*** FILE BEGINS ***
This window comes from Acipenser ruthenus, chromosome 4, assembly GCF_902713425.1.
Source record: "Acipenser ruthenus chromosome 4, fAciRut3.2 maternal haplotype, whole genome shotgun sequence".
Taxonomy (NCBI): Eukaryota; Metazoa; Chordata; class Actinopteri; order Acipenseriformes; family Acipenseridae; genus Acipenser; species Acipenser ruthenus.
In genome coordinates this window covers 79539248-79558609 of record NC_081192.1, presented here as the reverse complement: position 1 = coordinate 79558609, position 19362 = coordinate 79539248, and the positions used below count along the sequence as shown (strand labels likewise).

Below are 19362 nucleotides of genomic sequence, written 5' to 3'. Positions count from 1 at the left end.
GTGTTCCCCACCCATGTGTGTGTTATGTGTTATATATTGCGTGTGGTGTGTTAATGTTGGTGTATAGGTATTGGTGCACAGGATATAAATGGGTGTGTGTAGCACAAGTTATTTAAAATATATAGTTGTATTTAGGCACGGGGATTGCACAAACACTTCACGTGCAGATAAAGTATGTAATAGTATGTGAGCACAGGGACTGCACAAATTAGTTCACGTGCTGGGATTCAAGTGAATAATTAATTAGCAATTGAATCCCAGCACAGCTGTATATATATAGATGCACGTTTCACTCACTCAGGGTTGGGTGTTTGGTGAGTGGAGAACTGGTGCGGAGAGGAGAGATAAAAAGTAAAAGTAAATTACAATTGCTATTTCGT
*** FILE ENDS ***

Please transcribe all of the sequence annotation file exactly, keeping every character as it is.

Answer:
This window comes from Acipenser ruthenus, chromosome 4, assembly GCF_902713425.1.
Source record: "Acipenser ruthenus chromosome 4, fAciRut3.2 maternal haplotype, whole genome shotgun sequence".
Taxonomy (NCBI): Eukaryota; Metazoa; Chordata; class Actinopteri; order Acipenseriformes; family Acipenseridae; genus Acipenser; species Acipenser ruthenus.
In genome coordinates this window covers 79539248-79558609 of record NC_081192.1, presented here as the reverse complement: position 1 = coordinate 79558609, position 19362 = coordinate 79539248, and the positions used below count along the sequence as shown (strand labels likewise).

Below are 19362 nucleotides of genomic sequence, written 5' to 3'. Positions count from 1 at the left end.
GTGTTCCCCACCCATGTGTGTGTTATGTGTTATATATTGCGTGTGGTGTGTTAATGTTGGTGTATAGGTATTGGTGCACAGGATATAAATGGGTGTGTGTAGCACAAGTTATTTAAAATATATAGTTGTATTTAGGCACGGGGATTGCACAAACACTTCACGTGCAGATAAAGTATGTAATAGTATGTGAGCACAGGGACTGCACAAATTAGTTCACGTGCTGGGATTCAAGTGAATAATTAATTAGCAATTGAATCCCAGCACAGCTGTATATATATAGATGCACGTTTCACTCACTCAGGGTTGGGTGTTTGGTGAGTGGAGAACTGGTGCGGAGAGGAGAGATAAAAAGTAAAAGTAAATTACAATTGCTATTTCGT